Brett Etzler wanted his late father — the man who taught him to play golf — to be part of the game forever.
On Monday, he made that happen.
He paid tribute to the late Bevan Etzler, who died in August, by tossing a golf ball his father used on a hole-in-one and signed by all his sons into the pond on the 15th hole at Augusta National, home of the Masters.
Bevan taught Brett, a former golf professional at Yampa Valley Golf Course and now the owner of Carelli’s Pizzeria & Pasta, how to play the game.
“My dad was an avid golfer his whole life,” Brett said. “He taught me something I made a career of for 15 years.”
Brett, 40, honored his father at the world-class course this week and also watched player practice rounds. The 75th annual tournament began Thursday and concludes Sunday.
Brett said he wanted to see players practice one more time before his PGA membership, which allows him free admission to the event, expires.
Brett and his fiancée, Stephanie Perez, flew Sunday into Atlanta, Ga., and drove two hours to the course. They returned Tuesday to Craig, before official tournament play began.
“In my opinion, Augusta is the most spectacular golf course in the world,” he said. “Stephanie hadn’t been there before and I wanted to show it to her.”
This wasn’t Brett’s first time at Augusta National.
Before moving to Colorado, he was a golf professional at a course near Augusta National for eight years and he has seen more than 30 rounds of the Masters in person.
“Every year, I tried to get out to the course about two or three times during the tournament,” Brett said. “Every time I went it was a very enjoyable experience.”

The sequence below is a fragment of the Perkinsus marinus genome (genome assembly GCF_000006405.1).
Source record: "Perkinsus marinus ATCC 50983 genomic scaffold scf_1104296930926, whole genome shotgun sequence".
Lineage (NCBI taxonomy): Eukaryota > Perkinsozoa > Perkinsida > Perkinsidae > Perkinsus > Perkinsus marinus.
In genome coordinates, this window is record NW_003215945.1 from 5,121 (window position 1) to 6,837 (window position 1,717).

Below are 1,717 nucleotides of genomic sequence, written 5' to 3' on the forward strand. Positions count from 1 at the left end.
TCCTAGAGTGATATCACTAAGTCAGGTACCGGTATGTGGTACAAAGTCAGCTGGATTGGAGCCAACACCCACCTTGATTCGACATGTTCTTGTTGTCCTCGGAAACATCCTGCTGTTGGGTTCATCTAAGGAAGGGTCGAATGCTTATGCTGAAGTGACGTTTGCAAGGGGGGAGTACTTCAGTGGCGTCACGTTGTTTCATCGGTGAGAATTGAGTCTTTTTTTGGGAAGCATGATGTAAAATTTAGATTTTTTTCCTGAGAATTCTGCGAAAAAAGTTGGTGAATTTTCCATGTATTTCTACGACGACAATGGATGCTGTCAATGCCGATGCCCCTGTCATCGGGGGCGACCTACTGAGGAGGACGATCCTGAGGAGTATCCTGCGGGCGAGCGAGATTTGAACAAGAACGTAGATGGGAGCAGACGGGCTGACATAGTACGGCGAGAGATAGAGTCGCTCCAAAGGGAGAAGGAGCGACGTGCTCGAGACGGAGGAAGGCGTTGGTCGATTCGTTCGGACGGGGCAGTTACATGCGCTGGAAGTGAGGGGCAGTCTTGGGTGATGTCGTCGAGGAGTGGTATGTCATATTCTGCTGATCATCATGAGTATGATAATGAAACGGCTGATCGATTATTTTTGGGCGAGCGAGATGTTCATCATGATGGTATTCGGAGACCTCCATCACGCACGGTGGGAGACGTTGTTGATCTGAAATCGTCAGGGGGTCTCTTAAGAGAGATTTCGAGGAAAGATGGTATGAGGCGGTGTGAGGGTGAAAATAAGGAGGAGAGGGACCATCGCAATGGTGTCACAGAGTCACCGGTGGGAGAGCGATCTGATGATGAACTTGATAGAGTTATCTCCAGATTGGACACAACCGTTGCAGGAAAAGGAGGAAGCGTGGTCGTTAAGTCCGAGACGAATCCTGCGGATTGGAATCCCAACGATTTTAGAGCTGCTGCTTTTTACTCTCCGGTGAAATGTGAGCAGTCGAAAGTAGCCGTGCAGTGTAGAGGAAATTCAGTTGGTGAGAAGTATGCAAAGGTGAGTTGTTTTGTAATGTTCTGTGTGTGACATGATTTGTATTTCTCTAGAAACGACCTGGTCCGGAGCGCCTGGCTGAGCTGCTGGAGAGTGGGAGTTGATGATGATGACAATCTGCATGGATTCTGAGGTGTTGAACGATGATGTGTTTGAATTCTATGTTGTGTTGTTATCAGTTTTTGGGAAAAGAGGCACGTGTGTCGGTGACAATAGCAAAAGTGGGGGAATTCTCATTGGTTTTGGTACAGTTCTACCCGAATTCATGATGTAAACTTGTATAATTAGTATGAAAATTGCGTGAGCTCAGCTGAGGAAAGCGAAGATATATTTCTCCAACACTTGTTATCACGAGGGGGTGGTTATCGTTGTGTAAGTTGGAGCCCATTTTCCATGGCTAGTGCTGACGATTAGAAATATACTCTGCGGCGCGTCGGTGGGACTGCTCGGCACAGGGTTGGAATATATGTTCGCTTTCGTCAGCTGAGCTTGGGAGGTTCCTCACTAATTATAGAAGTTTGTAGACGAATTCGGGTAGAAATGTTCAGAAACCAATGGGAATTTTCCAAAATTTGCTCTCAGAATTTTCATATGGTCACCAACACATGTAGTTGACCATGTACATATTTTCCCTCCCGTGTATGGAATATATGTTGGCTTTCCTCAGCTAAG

Not only has he been a spectator, Brett said he has also been fortunate enough to play at Augusta National three times.
“A couple of guys who were members at the golf course I was a pro at were also members at Augusta, so they took me along,” he said. “It is the hardest course to get on in the country and the rounds I played were some of the best golfing experiences of my life.”
Brett said of all the courses he has played on, Augusta National comes in at number one, just above Pebble Beach in California.
The visit this week, Brett said, was to walk the course and take in the “beauty” of it.
“We started on the first hole and made our way around,” he said. “We made stops, like at the 16th hole to watch the golfers skip their balls across the pond, and saw some of the best golfers in the world.
“The history and tradition that Augusta has isn’t rivaled by any other course in this country.”
Among the golfers he watched practice were Graeme McDowell, the 2010 U.S. Open winner; Jim Furyk, 2010 PGA Tour Player of the Year; and Martin Kaymer, the number one ranked golfer in the world, according to the Official World Golf Rankings.
“It is amazing to see PGA players because they make the game seem so easy and effortless,” Brett said. “It is a whole different ball game with them.”
Unfortunately, he wasn’t able to see Tiger Woods during the practice round.
When it comes to golf, Brett said it’s the serenity of the game that draws him in, which is why he will give up his PGA membership to go back to amateur status.
As an amateur, he will be able to play in amateur tournaments at Yampa Valley Golf Course, a place where he was the golf pro for three years.
Although he won’t be given free admission in the future, Brett said he hopes to visit Augusta National again someday.
“The game of golf relaxes me and I enjoy watching it, especially at Augusta,” he said. “I will be pulling for (Phil) Mickelson this year and hopefully be there again in the future.”
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